Rabies is a fatal viral disease that attacks the central nervous system.
Initial symptoms include extreme anxiety, headaches, fever, general malaise, and sensory problems. Subsequently the infected individual experiences paralysis, muscle spasms inhibiting swallowing, fear of water, delirium, and seizures. The disease lasts 2 to 14 days and death occurs in close to 100 percent of untreated patients. Death is caused by paralysis of respiratory muscles.
Rabies is transmitted by contact with the secretions of a rabid animal or person, delivered by a bite or when infected secretions contact a wound or a mucous membrane. Wild animals and dogs serve as reservoirs for the virus. The incubation period generally lasts 2 to 8 weeks, but can sometimes last several years. In cats and dogs, the infectious period starts about 3 days before symptoms appear. An animal that has bitten should be kept under close observation for a few days to see whether it develops any rabies symptoms. A rabid animal displays unusual behaviour: for example, wild animals lose their fear of humans, domestic animals become unusually calm or attack without provocation. Cases of person-to-person transmission have never been documented.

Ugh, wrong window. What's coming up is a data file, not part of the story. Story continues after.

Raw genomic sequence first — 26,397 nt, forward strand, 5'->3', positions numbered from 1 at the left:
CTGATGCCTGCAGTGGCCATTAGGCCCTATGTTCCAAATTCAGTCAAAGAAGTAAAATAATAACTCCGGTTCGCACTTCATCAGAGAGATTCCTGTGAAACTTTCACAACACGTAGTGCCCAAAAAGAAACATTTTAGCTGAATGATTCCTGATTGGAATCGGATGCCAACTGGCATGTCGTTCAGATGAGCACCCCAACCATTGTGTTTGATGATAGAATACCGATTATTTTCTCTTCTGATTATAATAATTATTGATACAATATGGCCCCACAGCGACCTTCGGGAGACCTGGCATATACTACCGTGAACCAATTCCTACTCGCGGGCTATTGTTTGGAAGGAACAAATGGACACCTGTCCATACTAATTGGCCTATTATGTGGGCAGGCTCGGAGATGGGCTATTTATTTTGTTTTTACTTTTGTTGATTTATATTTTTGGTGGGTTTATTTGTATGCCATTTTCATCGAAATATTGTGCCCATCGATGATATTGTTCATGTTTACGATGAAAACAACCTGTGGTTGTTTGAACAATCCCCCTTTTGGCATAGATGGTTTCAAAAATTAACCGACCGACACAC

In general, you should avoid contact with wild animals or with domestic animals of unknown vaccination status. Report any bite to a physician within 24 hours, whether the animal appears healthy or not.
A rabies vaccine is currently available. It is generally indicated for people who expect to be in close contact with animals in areas where rabies has been reported. Three doses are administered over a 3-week period. A booster shot is recommended every 2 years, based on antibody titre results.
Any individual who has been bitten by a potentially rabid animal should receive the vaccine and immunoglobulins, even if the individual has already been vaccinated. The vaccination schedule should be initiated within 24 hours of the incident; five doses are necessary (on day 0, 3, 7, 14, and 28). Washing the wound with soap and water will considerably reduce the risk of transmission. The vaccine is frequently associated with fever and a general feeling of malaise.